Shortly before my diagnosis, I got really into baking. My roommate, Lisa, got the Magnolia Cupcake cookbook and we got hooked on cupcakes with vanilla butter cream frosting and oatmeal chocolate chip cookies. I'd even perfected the red velvet cake.
And then, boom. Celiac. My baking days were done. Well, not before trying to make disastrous chickpea flour cookies and cupcakes, all with sunken in centers and a distinct garbanzo taste. Between trying to understand the different flours and the mystery that was xanthum gum, baking proved frustrating, expensive, and not worth the energy. So, pouting, I hung up my apron and learned to focus on making food rather than dessert. Besides, there were tons of GF mixes to satisfy my sweet tooth, even if they felt like cheating. All things considered, the focus on cooking was good; I learned to be comfortable, even successful, in a gluten free kitchen. And yet...
Making a gluten free baked good is like the final frontier of gluten free living. When you explain celiac to someone, they so often reply they couldn't imagine life without bread or brownies. And that look they give you upon explaining that cookies you can eat are made with date paste or something equally ridiculous is such a mixture of sympathy and thank god it's not me! that if such a look had powers, it would melt even the strongest celiac into a pile of gluten free goo.
I find that the non-gluten freers feel more cheated by the gluten free desserts than those of us who routinely have to go without Nabisco and Sara Lee. And for this reason, being able to create a gluten free dessert that passes as simply dessert, no qualifier, has been a goal of mine.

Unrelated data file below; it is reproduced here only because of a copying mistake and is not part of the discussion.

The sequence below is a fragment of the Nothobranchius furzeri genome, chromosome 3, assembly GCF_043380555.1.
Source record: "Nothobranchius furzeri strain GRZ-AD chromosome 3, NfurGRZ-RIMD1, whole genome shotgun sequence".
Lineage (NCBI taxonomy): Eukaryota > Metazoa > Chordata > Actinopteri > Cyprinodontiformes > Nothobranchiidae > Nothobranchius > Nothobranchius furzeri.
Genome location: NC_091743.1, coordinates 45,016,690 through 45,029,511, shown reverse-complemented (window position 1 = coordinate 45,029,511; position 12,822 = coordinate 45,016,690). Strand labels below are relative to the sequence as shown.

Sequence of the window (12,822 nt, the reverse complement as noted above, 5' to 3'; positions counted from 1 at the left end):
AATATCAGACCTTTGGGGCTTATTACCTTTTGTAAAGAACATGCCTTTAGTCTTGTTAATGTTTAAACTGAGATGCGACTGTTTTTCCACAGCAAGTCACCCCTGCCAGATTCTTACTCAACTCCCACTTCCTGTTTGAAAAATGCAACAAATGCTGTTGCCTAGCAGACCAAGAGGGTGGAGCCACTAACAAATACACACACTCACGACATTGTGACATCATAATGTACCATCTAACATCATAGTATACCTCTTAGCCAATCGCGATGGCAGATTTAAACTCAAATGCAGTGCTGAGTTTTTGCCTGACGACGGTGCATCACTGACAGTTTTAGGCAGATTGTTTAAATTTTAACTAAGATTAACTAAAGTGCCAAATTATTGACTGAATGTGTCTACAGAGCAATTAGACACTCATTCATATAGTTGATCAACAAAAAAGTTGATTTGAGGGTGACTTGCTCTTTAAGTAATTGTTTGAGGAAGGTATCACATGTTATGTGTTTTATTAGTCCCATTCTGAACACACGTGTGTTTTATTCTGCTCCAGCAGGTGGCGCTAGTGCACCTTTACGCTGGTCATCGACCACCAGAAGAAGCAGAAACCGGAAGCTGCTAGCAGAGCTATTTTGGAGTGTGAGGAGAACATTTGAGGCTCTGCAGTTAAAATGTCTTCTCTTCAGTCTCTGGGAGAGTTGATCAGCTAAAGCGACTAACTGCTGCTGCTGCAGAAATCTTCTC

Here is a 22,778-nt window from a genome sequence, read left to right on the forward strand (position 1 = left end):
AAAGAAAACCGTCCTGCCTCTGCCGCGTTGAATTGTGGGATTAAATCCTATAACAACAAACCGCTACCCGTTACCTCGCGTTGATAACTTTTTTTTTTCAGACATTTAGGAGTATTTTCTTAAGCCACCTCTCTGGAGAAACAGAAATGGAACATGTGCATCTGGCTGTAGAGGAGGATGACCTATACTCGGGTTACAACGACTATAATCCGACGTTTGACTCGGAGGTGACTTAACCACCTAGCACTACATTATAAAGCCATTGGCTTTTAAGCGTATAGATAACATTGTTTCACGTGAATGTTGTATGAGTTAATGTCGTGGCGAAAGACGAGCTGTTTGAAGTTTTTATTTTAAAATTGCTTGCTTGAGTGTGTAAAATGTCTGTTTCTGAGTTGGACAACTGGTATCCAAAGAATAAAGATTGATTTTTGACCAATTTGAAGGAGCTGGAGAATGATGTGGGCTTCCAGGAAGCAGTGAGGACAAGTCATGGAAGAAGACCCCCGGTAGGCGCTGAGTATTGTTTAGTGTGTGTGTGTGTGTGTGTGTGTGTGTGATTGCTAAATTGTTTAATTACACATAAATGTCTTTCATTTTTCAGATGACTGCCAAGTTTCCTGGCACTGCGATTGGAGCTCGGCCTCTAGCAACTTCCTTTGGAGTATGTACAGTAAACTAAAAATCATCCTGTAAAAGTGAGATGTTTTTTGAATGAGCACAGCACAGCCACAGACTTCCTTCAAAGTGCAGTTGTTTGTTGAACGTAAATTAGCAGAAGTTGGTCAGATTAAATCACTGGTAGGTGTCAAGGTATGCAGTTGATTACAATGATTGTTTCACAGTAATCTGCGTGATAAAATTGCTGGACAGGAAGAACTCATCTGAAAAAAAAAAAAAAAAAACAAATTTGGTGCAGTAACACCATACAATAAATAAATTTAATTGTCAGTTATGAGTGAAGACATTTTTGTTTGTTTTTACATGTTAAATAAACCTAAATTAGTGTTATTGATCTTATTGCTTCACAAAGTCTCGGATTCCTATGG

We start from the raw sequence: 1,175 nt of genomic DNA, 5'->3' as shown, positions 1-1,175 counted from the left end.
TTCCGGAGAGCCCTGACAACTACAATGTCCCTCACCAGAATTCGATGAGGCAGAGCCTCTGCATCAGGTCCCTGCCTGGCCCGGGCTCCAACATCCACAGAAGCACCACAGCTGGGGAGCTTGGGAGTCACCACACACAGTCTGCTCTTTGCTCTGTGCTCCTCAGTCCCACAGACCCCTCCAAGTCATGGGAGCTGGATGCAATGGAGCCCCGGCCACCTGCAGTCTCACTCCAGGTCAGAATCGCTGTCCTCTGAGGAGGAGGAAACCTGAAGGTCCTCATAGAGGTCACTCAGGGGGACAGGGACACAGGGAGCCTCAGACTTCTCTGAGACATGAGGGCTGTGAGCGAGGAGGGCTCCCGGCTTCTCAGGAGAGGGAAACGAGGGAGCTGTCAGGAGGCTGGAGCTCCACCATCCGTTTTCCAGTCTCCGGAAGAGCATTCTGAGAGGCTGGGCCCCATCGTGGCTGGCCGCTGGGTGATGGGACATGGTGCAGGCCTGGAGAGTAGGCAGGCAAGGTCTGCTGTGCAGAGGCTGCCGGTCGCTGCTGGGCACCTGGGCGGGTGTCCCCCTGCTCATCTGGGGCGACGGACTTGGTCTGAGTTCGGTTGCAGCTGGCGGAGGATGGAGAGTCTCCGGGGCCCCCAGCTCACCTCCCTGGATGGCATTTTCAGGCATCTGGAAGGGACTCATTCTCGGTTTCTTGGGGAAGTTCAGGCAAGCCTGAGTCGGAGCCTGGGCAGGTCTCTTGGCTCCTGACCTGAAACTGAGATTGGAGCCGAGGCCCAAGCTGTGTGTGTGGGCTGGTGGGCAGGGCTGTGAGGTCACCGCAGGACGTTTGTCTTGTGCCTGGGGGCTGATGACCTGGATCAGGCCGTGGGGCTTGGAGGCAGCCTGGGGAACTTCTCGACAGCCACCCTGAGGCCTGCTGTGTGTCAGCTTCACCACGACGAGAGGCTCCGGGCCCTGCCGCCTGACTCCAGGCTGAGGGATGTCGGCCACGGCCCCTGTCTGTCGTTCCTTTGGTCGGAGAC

I've been getting the itch to bake.
For the past 24 hours, I've been plotting my cookie. It would not be a simple sugar cookie or an ordinary chocolate chip creation. Like the old days of my red velvet cake, if I was going to bake, I was going to bake. I visited three grocery stores and checked tens of websites and hundreds of recipes.
The result was an amalgam of three normal (that is, non GF) recipes that ended up being so delicious my mom took a dozen over to her friend's for dinner instead of buying a store bought, glutenous, dessert.
If that's not success, I don't know what is.
Cream Cheese Shortbread Thumbprints with Blackberry Preserves
3/4 cup of softened butter (I used smart balance)
1 cup sugar
4 oz of cream cheese
the yolk of 1 egg
1/2 teaspoon of vanilla
1 and 1/2 cup GF flour* (I like Whole Foods Brand, but use your favorite)
1/2 cup almond four*
approximately 1/4 cup of Blackberry preserves, as needed or desired
Preheat your oven to 350 degrees.
* I bought almond flour because a) I like the taste of almond in my baked goods and b) it adds protein. The cookies will be just as successful with 2 cups of GF flour. Additionally, if you really like almonds or have a lot of the flour on hand, you can adjust the flour mixture to 50/50 while still keeping the correct cookie consistency.
In a large bowl, cream butter and sugar. Then, mix in the cream cheese. Next, beat in the egg yolk and the vanilla. Slowly add the flour(s), one 1/2 cup at a time, stirring in between each addition.
For dough that is easier to work with, refrigerate the mixture, covered, for about 15 minutes. Chilling the dough produced prettier, rounder cookies (as I found out accidentally, as not having enough room in the oven forced me to bake in 2 rounds), butit won't have an effect on the taste. The impatient and cookie hungry among you may skip this step.
Roll the dough in to balls 1/2 an inch in diameter and place and an inch or so apart (they don't spread out too much in the baking). Using the back of a spoon, make an indentation in the cookies, then use your finger to mold the dip to your liking. Fill the indentation with desired amount of jam. Bake for 15 - 17 minutes, until the edges are a lovely golden brown.
The recipe yielded about 5 dozen cookies. Sounds like a lot, but they go quick, trust me.